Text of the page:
With continuing pressure on the big tech companies to protect user privacy, particularly for younger users, Google is introducing updates to YouTube and its search feature aimed at increasing safety for kids and teens on its platforms. The changes include a number of things to give minors more control over their digital footprint and somewhat constrain commercial content for children.
Some of these changes affect their bottom line profits but there is the PR value of making these changes, and I'm sure they hope it will keep the government from regulating or punishing them for awhile.
Google stated that it wants to work with "kids and teens, parents, governments, industry leaders, and experts in the fields of privacy, child safety, wellbeing and education to design better, safer products for kids and teens."
For YouTube (via their blog blog.youtube/news-and-events/
- YouTube default privacy settings for users aged 13 to 17 will be the “most private option available” (that only lets content be seen by the user and whomever they choose - teen users can make their content public by changing the default upload visibility setting)
- YouTube will also start to remove “overly commercial content” from YouTube Kids" (for example, videos that focus on product packaging or encourages children to spend money)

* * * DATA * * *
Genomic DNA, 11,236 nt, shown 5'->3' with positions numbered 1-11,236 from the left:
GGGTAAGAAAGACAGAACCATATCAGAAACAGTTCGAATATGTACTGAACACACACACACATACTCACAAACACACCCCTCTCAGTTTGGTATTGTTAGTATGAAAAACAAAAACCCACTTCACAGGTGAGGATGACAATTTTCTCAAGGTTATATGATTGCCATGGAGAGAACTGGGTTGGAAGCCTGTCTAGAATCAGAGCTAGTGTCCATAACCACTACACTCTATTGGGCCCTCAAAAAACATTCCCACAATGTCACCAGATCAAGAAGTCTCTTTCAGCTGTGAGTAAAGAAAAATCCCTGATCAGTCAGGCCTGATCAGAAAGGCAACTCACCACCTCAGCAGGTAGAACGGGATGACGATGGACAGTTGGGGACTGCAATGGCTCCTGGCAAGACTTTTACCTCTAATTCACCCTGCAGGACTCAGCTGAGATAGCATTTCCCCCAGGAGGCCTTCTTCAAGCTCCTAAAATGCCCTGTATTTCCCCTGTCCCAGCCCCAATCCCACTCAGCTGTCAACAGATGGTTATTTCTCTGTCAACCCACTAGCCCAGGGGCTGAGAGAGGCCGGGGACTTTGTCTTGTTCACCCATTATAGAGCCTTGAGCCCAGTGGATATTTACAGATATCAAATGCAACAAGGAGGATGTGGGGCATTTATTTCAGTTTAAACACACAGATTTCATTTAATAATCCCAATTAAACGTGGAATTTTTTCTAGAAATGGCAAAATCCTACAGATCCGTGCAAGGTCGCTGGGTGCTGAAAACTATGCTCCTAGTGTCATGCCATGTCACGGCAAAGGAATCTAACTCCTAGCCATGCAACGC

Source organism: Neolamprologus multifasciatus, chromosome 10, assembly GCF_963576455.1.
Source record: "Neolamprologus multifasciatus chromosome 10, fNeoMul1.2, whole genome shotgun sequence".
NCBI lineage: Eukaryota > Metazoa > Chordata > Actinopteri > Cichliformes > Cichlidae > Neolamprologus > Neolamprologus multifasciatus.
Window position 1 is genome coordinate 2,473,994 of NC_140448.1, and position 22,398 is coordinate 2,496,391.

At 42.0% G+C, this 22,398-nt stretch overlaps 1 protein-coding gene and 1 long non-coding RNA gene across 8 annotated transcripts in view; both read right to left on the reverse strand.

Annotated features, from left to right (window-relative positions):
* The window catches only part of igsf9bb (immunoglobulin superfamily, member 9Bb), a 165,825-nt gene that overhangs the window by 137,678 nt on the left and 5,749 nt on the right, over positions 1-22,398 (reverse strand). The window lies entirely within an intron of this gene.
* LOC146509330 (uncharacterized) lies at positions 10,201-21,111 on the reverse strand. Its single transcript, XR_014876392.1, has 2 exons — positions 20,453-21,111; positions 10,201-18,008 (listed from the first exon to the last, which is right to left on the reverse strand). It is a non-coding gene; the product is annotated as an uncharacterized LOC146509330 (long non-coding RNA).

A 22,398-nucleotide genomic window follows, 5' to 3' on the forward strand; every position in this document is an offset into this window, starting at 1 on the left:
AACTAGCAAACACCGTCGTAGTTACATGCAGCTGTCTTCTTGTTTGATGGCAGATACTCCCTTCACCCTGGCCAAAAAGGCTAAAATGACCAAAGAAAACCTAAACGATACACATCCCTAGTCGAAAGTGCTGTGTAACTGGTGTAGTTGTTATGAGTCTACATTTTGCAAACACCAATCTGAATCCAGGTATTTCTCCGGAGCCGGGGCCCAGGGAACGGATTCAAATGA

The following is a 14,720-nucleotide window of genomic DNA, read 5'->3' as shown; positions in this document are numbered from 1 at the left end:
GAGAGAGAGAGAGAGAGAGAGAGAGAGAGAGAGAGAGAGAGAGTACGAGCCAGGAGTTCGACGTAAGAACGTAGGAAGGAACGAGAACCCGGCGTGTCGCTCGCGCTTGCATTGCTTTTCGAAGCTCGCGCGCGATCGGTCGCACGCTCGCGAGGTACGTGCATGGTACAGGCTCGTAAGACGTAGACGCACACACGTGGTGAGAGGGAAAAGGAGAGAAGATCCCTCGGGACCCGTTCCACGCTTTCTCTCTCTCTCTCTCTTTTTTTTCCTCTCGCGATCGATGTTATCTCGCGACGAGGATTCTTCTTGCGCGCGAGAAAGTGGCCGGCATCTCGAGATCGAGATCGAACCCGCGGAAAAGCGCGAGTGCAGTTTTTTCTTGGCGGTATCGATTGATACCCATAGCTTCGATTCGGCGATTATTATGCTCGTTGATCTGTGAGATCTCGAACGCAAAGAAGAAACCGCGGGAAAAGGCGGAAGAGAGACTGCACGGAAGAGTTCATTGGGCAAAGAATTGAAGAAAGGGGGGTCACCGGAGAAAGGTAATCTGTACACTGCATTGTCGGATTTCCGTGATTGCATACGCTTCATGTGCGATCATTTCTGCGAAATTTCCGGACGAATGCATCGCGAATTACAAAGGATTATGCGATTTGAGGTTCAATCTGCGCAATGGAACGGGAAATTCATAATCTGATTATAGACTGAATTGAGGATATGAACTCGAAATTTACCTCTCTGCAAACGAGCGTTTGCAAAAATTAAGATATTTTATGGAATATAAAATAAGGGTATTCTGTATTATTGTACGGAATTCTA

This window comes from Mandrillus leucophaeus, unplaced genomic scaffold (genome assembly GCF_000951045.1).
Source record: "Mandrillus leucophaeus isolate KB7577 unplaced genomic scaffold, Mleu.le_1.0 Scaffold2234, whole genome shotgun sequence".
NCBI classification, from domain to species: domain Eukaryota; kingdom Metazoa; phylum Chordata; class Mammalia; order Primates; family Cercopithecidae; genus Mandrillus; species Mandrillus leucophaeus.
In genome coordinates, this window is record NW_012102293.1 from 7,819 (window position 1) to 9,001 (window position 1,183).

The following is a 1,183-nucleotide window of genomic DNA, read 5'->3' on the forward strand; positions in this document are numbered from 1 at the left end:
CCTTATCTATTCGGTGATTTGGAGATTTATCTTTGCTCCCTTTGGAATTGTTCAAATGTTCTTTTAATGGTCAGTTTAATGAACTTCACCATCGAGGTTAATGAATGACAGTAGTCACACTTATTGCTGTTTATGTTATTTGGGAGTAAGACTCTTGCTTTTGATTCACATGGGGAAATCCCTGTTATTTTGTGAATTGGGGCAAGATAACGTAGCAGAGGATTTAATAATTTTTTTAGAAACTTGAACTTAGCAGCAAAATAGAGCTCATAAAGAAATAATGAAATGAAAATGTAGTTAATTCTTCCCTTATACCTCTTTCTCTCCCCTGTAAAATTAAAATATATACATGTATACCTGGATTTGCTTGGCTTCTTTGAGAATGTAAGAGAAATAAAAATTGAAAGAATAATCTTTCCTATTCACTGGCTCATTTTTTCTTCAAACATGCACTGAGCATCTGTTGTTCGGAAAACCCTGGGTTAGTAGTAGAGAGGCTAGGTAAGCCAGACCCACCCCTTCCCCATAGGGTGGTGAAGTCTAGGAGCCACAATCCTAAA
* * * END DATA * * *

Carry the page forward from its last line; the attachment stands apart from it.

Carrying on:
- YouTube will have “take a break and bedtime reminders" by default for all users 13-17. (Some adults could use that feature!)
- YouTube will turn off autoplay by default for this age group
There are also changes for other parts of the platform, including search.
Google will be introducing new policies that allow people under 18, or their parent or guardian, to request the removal of their image from Google Image results. Removing an image from Search doesn’t remove it from the web. They will also be turning on its SafeSearch, which aims to filter out explicit results, for all existing users under 18 and make it the default setting for teens who set up new accounts. The SafeSearch update will be rolled out “in the coming months,” according to Google.
In other apps, Google will disable location history for all users under 18 without the ability to turn it on. A safety section in Play will show parents which apps follow Google's Families policies and disclose how they use the data they collect in greater detail.
Of course, ads are where Google makes its money, but it will "block ad targeting based on the age, gender, or interests of people under 18."